The Square of Spain of Seville is one of the most spectacular architecture spaces in the city. It was constructed as the main building of the Latin-American Exhibition of Seville of 1929 and all the provinces of Spain are represented in tiles along the walls, as well as the busts of illustrious Spanish people.
The square is of big dimensions, it has a semi-elliptical form, which symbolizes the embrace of Spain around its ancient colonies and it faces the Guadalquivir, the passageway to the Americas.
Its entire surface is 50 000 squared meters approximately, 19 000 are constructed and the remaining 31 000 are open space. It is bordered by a pond which covers 515 square meters and is crossed by four bridges. The buildings which wrap around the square consist of a central building, wings with intermediate buildings and towers at each end. This setting follows the shape of a type of town with curved wings designed by the Italian architect Andrea Palladio found in his Four books of architecture, which Aníbal González had studied.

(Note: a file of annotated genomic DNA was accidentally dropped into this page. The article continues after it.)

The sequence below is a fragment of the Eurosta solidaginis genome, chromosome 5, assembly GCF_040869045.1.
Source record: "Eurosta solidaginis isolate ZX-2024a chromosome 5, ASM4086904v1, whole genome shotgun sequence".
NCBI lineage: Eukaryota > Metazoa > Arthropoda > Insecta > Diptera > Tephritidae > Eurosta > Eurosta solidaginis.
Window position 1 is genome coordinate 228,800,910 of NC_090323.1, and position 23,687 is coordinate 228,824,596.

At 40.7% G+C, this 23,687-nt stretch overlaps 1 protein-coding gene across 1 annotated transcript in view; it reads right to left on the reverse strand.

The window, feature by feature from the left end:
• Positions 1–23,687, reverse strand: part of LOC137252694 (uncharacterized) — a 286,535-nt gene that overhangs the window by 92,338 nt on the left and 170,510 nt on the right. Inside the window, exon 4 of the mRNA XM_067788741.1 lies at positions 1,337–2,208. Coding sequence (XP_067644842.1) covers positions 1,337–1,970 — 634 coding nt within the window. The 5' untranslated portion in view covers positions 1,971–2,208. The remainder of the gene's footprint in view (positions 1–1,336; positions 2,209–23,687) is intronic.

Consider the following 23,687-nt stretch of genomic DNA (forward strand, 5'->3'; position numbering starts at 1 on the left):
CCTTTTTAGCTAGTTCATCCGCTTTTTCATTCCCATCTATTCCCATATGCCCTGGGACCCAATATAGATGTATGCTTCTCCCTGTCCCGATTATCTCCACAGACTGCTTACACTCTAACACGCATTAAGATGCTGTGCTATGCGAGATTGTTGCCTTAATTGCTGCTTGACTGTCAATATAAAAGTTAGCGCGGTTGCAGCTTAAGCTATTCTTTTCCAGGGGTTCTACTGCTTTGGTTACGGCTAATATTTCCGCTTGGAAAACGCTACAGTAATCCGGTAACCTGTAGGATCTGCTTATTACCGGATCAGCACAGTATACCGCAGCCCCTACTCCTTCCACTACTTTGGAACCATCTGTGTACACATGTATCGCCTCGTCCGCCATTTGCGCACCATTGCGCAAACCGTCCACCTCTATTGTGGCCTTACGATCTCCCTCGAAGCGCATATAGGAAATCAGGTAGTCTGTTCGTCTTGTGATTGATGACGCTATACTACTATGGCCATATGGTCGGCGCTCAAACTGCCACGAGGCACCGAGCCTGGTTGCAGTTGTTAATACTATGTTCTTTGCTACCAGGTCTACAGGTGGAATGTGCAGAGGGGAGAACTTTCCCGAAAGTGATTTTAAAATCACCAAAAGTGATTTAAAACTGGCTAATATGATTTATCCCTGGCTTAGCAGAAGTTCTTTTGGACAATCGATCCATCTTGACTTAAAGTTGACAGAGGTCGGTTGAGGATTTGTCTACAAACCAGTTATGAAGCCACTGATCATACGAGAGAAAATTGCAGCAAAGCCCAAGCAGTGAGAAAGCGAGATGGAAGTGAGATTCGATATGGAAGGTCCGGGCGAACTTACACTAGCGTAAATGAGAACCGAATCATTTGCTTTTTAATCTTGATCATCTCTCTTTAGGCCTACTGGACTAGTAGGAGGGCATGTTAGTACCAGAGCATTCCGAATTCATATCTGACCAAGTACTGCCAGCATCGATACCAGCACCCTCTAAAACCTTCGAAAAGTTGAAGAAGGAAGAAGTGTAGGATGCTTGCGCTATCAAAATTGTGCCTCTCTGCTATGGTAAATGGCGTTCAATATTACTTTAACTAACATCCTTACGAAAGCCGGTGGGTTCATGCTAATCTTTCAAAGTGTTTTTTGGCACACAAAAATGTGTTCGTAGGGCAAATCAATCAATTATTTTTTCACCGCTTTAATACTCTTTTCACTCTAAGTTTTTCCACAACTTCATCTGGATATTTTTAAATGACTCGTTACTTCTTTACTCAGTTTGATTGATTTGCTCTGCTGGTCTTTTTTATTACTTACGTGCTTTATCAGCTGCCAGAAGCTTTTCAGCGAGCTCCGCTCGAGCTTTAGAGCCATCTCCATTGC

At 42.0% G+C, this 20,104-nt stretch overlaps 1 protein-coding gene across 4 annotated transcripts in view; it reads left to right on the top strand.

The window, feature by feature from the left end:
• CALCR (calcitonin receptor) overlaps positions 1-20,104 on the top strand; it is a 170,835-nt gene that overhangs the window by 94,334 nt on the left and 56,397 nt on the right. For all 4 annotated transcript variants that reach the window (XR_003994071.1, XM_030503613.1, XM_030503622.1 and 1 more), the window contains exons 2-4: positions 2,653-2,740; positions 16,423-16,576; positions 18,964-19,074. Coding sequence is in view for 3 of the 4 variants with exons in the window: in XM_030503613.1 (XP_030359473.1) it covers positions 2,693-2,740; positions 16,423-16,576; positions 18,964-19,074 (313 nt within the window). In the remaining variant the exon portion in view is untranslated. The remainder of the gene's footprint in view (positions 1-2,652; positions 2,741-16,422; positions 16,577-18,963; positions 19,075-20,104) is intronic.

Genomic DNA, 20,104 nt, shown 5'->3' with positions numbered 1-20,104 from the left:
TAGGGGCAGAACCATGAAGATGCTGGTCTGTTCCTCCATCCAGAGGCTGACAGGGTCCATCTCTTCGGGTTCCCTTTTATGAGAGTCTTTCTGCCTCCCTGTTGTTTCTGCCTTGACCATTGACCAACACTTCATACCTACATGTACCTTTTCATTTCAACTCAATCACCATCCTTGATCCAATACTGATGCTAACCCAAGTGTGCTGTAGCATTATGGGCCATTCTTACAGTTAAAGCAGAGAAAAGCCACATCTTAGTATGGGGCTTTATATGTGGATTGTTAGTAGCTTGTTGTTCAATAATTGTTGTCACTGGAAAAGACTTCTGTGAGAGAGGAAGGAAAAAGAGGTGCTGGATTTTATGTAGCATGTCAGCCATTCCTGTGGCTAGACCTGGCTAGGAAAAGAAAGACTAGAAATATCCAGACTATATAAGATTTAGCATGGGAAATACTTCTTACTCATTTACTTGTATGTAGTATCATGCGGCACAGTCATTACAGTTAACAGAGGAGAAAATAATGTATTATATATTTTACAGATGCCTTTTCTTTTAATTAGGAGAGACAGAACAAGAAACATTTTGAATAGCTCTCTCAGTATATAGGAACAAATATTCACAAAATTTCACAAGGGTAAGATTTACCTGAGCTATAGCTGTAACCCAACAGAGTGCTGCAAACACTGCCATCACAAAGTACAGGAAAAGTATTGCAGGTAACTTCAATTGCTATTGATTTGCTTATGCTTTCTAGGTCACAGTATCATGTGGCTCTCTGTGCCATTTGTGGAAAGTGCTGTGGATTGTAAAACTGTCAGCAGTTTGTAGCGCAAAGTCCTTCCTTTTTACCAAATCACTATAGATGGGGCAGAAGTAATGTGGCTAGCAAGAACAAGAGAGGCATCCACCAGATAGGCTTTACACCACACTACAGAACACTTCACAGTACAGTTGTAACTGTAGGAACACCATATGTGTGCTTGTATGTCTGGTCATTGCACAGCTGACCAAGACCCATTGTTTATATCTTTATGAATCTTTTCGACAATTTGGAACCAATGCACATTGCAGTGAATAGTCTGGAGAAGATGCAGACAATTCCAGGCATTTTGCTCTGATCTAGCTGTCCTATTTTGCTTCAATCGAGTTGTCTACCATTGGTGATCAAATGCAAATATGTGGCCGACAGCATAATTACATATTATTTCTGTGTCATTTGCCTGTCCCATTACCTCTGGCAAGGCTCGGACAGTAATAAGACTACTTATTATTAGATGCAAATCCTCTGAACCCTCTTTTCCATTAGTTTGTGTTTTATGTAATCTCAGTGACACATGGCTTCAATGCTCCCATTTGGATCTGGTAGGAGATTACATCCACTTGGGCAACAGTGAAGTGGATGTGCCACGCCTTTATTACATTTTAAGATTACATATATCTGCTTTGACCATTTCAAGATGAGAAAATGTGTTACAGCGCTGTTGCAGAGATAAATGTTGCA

The construction is built in brick and has ample decoration of ceramics, panelled ceilings, wrought and embossed ironwork and carved marble, which gives a Renaissance ambience, according to the writings of Aníbal González his inspiration for designing the square was the Spanish Renaissance, but he modernized it. The two towers, which flank the square provide an ambience of baroque style, are 74 meters high, and the academics were not happy because they rivaled in height with the Giralda.
The central theme, work of Vicente Traver, has been very questioned because it breaks the rotundity of the square. The pond is crossed by 4 bridges which represent 4 ancient kingdoms of Spain.
In the walls of the square there are a series of 48 benches which represent forty six peninsular Spanish provinces – forty six all except Seville and two archipelagos Canaries and Balearics with their shields, maps and a tile image with historical facts from the province or archipelago represented, placed in alphabetical order.